Michael J. Saganich, MS

 Molecular Neuroscience Laboratories
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Characterization of Subthreshold-Operating Voltage-Gated K+ Channels in Brain.

Potassium channels that are open at membrane potentials close to the threshold for action potential generation have a major influence on neuronal excitability governing the responsiveness of neurons to incoming inputs. The classical example is the M-current (IM), first described in sympathetic neurons (Brown & Adams, 1980) and later found in central neurons (Brown, 1988; Yamada et al., 1989). IM becomes significant above -60 mV, and thus may influence the resting potential and the input resistance of the cell. The current opposes depolarizing signals, and influences the responsiveness of the cell to synaptic inputs. Moreover, the channels mediating this current (M channels or M-type K+ channels) do not inactivate, contributing K+ current during long depolarizations and producing adaptation in repetitive firing neurons. The inhibition of IM by neurotransmitters and neuropeptides generates slow depolarizing synaptic potentials and mediates increases in excitability.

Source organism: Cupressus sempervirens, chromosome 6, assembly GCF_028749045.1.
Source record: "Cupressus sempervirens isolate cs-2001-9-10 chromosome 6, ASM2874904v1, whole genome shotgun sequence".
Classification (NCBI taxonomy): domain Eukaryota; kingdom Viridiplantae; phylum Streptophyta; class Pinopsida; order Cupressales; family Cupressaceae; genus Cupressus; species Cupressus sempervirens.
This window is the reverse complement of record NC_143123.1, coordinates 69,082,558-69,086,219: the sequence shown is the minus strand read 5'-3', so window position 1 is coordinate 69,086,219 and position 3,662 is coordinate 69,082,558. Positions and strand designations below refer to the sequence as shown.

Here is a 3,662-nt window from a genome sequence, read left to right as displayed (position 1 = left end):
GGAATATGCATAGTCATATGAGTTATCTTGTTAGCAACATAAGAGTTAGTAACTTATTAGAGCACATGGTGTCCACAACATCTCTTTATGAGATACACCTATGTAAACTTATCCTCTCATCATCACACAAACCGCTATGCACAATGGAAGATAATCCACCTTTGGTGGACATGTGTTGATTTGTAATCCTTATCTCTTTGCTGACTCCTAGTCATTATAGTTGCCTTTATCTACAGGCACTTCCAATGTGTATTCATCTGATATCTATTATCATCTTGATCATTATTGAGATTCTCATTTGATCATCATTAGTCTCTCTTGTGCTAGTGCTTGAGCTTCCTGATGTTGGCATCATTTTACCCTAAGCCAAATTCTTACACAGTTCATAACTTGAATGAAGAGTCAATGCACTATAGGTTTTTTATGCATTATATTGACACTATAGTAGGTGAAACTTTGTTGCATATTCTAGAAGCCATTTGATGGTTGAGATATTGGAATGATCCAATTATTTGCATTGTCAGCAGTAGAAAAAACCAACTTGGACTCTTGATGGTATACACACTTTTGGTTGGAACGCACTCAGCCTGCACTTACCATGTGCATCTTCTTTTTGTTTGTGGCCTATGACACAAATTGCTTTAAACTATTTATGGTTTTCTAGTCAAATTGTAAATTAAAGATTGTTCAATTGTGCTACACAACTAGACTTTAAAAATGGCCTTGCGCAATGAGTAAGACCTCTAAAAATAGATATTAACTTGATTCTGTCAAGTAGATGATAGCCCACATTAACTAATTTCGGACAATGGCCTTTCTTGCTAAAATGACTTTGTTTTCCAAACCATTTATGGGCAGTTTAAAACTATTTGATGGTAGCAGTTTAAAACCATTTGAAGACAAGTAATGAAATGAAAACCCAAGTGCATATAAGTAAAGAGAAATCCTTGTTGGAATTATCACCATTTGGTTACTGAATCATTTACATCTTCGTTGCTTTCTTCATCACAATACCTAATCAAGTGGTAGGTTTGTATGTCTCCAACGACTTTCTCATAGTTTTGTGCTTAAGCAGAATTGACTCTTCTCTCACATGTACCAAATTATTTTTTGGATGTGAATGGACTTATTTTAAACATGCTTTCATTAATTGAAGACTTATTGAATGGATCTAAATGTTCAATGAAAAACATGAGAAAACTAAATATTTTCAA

It was recently shown that the classical M-channel in sympathetic neurons is an heteromeric protein containing Kcnq2 and Kcnq3 subunits (Wang et al., 1998). The eight known members of the EAG family of K+ channel pore forming subunits all express homomeric subthreshold-, or near threshold-operating K+ channels, when expressed in heterologous expression systems. Moreover, similar to IM, some EAG currents do not inactivate, and can contribute an M-like steady outward current during long depolarized potentials. Even for EAG family channels that do display inactivation, a large component of non-inactivating current is present.

To begin to understand the modulation of the excitability of different neuronal populations and to facilitate manipulation of these properties, it is necessary to know the distribution of different EAG and Kcnq2 products in CNS neurons. This knowledge is also necessary to select neuronal populations where the properties and functional roles of native EAG channels might be studied.

My research so far has included the cloning and characterization of new members of the EAG family (Saganich et al., 1999), and the high resolution mapping of the genes responsible for the generation of these subthreshold activating K+ channels (Saganich et al 2000 J. Neurosci in press). My current research focuses on the identification and function of EAG and KCNQ K+ currents using the in vitro slice preparation using voltage and current clamp.

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EAG & KCNQ2/3 Expression Page